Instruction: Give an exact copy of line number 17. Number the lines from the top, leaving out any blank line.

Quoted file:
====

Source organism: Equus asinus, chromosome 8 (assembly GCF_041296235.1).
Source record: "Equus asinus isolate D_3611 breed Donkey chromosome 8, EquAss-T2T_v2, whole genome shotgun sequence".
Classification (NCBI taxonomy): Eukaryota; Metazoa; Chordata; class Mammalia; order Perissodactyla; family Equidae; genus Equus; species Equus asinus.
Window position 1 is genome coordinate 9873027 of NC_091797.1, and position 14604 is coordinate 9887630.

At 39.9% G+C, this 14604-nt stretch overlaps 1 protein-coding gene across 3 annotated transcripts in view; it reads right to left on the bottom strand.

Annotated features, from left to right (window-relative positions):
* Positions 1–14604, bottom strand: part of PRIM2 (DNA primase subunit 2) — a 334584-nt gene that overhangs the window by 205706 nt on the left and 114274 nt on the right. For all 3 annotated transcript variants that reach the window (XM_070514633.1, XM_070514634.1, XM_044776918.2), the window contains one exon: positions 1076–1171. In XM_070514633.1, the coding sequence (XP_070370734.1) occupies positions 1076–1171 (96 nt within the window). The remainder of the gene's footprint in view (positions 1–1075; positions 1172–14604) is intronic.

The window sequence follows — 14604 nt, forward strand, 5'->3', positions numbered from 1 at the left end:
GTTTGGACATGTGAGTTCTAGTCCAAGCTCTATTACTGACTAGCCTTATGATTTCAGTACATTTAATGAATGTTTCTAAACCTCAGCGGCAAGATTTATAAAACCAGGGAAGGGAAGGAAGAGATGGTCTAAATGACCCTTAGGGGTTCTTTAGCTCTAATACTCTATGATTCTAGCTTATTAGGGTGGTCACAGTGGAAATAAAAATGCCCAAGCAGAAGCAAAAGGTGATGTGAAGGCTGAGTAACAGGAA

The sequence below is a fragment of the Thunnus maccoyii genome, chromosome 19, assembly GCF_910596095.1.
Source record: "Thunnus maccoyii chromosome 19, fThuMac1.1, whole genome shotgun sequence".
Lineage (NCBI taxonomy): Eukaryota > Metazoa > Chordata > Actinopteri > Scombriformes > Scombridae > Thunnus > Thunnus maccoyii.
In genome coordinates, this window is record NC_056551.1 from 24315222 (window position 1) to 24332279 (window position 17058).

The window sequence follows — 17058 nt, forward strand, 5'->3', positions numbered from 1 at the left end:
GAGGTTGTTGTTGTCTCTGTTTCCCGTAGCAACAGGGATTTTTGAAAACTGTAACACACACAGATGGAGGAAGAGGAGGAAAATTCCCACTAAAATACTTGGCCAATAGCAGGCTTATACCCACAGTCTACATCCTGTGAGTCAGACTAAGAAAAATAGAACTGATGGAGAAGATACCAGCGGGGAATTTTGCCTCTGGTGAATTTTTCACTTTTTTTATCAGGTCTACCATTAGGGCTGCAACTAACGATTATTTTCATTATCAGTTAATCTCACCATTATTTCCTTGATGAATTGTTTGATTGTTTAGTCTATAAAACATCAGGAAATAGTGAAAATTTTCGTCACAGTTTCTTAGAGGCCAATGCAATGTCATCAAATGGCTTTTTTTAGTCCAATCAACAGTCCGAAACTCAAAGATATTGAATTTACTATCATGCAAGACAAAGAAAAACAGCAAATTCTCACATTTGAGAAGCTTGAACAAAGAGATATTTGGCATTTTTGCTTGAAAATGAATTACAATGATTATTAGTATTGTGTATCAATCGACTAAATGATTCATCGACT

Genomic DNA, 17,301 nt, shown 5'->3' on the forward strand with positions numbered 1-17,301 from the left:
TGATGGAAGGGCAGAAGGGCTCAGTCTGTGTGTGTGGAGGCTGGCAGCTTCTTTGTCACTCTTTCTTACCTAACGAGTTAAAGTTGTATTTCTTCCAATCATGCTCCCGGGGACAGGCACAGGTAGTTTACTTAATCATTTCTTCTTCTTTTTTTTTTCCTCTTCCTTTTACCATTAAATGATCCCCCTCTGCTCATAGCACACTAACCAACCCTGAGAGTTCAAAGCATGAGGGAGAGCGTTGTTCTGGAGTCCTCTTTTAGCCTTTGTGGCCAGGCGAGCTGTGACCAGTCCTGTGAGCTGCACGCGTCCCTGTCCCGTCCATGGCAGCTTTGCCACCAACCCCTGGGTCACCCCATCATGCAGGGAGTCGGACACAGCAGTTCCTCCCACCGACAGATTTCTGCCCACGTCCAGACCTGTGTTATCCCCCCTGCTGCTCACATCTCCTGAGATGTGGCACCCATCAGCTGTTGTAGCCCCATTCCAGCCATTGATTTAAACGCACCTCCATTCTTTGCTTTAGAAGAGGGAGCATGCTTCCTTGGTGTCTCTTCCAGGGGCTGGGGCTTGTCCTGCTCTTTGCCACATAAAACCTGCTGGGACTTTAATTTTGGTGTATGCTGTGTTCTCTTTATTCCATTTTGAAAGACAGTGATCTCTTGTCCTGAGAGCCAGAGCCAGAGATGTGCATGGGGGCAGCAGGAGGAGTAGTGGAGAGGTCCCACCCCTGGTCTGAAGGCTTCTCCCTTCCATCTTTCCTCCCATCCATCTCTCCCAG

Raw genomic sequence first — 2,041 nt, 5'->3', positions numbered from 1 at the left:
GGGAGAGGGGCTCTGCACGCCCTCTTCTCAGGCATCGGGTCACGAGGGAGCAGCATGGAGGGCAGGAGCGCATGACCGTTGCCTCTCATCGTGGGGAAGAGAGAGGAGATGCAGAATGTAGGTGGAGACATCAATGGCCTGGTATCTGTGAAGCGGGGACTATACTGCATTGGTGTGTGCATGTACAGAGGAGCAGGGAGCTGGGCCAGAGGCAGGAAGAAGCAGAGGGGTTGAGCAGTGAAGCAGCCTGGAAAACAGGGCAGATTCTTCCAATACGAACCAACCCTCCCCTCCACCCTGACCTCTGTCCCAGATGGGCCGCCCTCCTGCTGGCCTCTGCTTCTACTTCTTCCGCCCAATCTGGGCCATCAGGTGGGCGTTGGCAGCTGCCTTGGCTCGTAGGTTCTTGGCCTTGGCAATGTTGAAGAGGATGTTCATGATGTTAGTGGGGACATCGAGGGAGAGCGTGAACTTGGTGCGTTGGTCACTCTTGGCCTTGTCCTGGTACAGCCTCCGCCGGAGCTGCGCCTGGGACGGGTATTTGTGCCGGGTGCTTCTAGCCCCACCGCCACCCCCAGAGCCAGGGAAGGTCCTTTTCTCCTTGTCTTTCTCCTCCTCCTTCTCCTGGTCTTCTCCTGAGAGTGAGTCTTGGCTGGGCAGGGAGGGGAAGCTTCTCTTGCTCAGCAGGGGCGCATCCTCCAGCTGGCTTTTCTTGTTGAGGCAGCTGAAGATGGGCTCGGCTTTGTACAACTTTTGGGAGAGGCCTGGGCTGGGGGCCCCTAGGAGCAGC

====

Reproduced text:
TGATGGAAGGGCAGAAGGGCTCAGTCTGTGTGTGTGGAGGCTGGCAGCTTCTTTGTCACTCTTTCTTACCTAACGAGTTAAAGTTGTATTTCTTCCAATCATGCTCCCGGGGACAGGCACAGGTAGTTTACTTAATCATTTCTTCTTCTTTTTTTTTTCCTCTTCCTTTTACCATTAAATGATCCCCCTCTGCTCATAGCACACTAACCAACCCTGAGAGTTCAAAGCATGAGGGAGAGCGTTGTTCTGGAGTCCTCTTTTAGCCTTTGTGGCCAGGCGAGCTGTGACCAGTCCTGTGAGCTGCACGCGTCCCTGTCCCGTCCATGGCAGCTTTGCCACCAACCCCTGGGTCACCCCATCATGCAGGGAGTCGGACACAGCAGTTCCTCCCACCGACAGATTTCTGCCCACGTCCAGACCTGTGTTATCCCCCCTGCTGCTCACATCTCCTGAGATGTGGCACCCATCAGCTGTTGTAGCCCCATTCCAGCCATTGATTTAAACGCACCTCCATTCTTTGCTTTAGAAGAGGGAGCATGCTTCCTTGGTGTCTCTTCCAGGGGCTGGGGCTTGTCCTGCTCTTTGCCACATAAAACCTGCTGGGACTTTAATTTTGGTGTATGCTGTGTTCTCTTTATTCCATTTTGAAAGACAGTGATCTCTTGTCCTGAGAGCCAGAGCCAGAGATGTGCATGGGGGCAGCAGGAGGAGTAGTGGAGAGGTCCCACCCCTGGTCTGAAGGCTTCTCCCTTCCATCTTTCCTCCCATCCATCTCTCCCAG